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algorithmic trading, Amazon Web Services, Any sufficiently advanced technology is indistinguishable from magic, augmented reality, bank run, Basel III, bitcoin, business intelligence, business process, business process outsourcing, call centre, cashless society, clean water, cloud computing, corporate social responsibility, credit crunch, crowdsourcing, cryptocurrency, demand response, disintermediation, don't be evil, en.wikipedia.org, fault tolerance, fiat currency, financial innovation, Google Glasses, high net worth, informal economy, Infrastructure as a Service, Internet of things, Jeff Bezos, Kevin Kelly, Kickstarter, M-Pesa, margin call, mass affluent, mobile money, Mohammed Bouazizi, new economy, Northern Rock, Occupy movement, Pingit, platform as a service, Ponzi scheme, prediction markets, pre–internet, QR code, quantitative easing, ransomware, reserve currency, RFID, Satoshi Nakamoto, Silicon Valley, smart cities, software as a service, Steve Jobs, strong AI, Stuxnet, trade route, unbanked and underbanked, underbanked, upwardly mobile, We are the 99%, web application, Y2K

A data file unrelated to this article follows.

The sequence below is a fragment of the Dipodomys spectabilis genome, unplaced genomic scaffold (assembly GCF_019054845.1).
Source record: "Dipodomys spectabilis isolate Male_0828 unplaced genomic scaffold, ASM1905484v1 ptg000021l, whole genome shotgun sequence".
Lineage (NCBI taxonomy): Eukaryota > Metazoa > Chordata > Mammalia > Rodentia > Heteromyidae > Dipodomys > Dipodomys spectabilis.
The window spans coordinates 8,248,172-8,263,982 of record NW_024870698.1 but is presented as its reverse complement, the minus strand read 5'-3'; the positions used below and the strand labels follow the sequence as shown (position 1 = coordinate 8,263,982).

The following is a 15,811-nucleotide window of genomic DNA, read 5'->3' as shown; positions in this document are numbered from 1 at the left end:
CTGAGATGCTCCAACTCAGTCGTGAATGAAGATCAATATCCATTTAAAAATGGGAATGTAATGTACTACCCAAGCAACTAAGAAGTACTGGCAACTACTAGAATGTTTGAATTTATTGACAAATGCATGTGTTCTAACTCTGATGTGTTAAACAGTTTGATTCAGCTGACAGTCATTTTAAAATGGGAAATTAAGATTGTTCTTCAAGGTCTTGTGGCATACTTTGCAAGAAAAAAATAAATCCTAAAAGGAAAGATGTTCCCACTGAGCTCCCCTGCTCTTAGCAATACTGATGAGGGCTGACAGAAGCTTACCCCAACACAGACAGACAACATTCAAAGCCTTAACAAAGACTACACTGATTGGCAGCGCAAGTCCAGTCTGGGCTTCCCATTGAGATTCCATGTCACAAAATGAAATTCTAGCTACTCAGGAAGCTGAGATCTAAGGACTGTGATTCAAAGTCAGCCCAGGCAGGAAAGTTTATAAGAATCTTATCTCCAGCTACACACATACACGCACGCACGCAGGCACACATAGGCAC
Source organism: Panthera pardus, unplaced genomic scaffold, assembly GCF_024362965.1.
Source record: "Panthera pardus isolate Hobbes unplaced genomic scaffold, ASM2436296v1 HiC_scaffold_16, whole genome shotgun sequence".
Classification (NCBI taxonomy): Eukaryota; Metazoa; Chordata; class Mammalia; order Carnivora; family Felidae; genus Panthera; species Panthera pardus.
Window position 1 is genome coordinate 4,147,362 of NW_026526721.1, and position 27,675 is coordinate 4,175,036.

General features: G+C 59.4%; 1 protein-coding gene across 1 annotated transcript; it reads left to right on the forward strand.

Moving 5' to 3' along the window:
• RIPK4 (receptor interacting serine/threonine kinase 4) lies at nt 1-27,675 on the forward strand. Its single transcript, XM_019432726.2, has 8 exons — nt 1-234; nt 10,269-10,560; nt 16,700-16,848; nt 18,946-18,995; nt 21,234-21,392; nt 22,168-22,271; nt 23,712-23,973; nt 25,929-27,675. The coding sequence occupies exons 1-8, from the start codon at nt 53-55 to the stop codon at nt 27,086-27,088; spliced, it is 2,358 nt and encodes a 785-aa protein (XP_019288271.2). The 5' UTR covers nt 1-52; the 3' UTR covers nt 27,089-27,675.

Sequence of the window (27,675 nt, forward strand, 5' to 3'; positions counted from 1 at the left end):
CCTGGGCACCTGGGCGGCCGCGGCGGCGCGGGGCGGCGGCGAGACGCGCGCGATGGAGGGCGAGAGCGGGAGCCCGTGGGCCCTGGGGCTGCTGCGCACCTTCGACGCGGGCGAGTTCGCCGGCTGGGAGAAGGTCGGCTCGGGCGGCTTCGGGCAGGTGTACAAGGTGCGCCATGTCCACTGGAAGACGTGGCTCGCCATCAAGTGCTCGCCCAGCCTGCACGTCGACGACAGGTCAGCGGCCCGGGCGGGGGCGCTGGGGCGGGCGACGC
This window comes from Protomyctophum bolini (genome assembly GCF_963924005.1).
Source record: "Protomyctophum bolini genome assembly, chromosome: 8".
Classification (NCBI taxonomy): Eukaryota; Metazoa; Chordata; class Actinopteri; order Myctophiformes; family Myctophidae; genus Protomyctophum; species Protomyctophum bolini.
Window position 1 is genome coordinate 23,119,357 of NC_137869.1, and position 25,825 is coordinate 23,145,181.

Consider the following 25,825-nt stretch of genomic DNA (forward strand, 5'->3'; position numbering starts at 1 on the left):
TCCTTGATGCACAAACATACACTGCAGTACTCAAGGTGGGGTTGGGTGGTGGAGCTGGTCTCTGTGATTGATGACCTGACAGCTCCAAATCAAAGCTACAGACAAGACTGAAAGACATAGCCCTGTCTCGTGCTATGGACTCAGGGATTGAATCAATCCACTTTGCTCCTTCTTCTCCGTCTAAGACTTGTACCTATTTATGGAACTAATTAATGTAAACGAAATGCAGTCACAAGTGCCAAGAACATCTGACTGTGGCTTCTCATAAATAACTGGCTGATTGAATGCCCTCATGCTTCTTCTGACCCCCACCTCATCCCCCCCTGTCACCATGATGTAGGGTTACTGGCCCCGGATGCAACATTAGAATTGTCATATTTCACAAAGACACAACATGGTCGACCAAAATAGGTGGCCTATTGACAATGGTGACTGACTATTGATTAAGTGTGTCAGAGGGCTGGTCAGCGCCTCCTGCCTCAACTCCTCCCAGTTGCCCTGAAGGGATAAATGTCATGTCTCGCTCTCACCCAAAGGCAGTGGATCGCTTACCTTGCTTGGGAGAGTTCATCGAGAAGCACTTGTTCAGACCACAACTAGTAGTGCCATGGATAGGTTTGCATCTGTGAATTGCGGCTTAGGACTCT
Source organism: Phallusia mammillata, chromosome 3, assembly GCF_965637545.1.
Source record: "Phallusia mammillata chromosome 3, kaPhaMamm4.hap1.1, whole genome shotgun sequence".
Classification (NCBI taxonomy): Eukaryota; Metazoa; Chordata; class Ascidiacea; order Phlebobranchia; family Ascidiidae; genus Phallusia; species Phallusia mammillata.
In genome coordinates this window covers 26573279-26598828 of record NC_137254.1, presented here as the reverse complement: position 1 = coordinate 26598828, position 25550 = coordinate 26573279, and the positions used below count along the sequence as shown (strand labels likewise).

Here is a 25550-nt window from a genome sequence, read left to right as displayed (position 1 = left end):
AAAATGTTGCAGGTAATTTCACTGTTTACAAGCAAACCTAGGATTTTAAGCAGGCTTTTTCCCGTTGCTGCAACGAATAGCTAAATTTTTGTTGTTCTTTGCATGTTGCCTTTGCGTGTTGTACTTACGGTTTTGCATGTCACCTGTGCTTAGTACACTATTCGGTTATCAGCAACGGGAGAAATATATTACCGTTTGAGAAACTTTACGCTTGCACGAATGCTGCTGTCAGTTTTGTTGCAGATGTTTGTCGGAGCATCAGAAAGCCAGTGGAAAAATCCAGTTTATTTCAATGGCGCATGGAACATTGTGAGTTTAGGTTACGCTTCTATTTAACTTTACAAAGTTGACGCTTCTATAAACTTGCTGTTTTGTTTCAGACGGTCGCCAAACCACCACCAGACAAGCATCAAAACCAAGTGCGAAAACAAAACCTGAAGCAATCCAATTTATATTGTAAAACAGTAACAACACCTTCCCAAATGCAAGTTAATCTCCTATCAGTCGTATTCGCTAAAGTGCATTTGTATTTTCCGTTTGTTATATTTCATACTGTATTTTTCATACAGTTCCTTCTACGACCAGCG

Instead of a central bank issuing the currency, Bitcoins are issued by anyone with a computer or smartphone, and are issued using encryption algorithms. In other words, extremely difficult mathematical problems are incorporated into each coin and transactions are cryptographically authenticated. This makes Bitcoins a combination of a commodity and a fiat currency, with the creation of Bitcoin dating back to 2008 when Satoshi Nakamoto published a white paper about a peer-to-peer exchange of value for the internet age. [28] The coins are digital currency designed to be controlled through encryption, rather than a centralised authority, and potentially operate in exactly the same way as cash. Bitcoins are fully exchangeable as an anonymous form of currency in real-time across the internet and Point-of-Sale, with core features that they can be: Sent to anyone with a Bitcoin address; Accessed from anywhere with an Internet connection; Anybody can start buying, selling or accepting Bitcoins regardless of their location; Completely distributed with no bank or payment processor between users (this decentralization is the basis for Bitcoin’s security and freedom); and Transactions are free (for now, this will change).